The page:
This week, Airbnb led a $160 million financing round for hospitality platform Lyric. At the beginning of the month, Airbnb confirmed investment—for an undisclosed amount estimated to be between $150 and $200 million—in India budget hotel startup OYO. Ten years ago this month, Airbnb's founders, after years of rejection, received their first investment: $600,000 from Sequoia Capital in April 2009.

That investment came after the founders scrapped their company's original name: Air Bed and Breakfast. That name originated with a plan in 2007 by San Francisco roommates Joe Gebbia and Brian Chesky to put three air mattresses in their loft, rent it out and provide breakfast to the customers. Convinced they were on to something, the duo brought in another former roommate, Nathan Blecharczyk, and began trying to gain traction. It took a while. In 2008, after a third launch, they met with 15 investors, were rejected by eight and ignored by seven. Another relaunch at the 2008 Democratic Convention also failed, but selling "Obama O's and Cap'n McCains" cereal boxes—which they created—garnered the trio $30,000 for their company. From there, they went to the Y Combinator accelerator (where they also experienced investor rejection). Still, after working on the pitch and changing the name to de-emphasize their air mattress origins, Gebbia, Chesky and Blecharczyk got their seed money in April, 2009.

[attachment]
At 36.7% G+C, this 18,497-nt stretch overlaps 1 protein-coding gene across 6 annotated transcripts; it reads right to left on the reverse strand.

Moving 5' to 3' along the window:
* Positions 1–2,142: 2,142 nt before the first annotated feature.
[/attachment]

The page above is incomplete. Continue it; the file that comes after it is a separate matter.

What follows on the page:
By 2011, Airbnb had reached unicorn status. The company had a $31 billion valuation two years ago during its last funding round. Should it have a public offering this year or next—founders have recently hedged speculation on an IPO timing—some sources believe its valuation is now closer to $38 billion. All three founders remain with the company.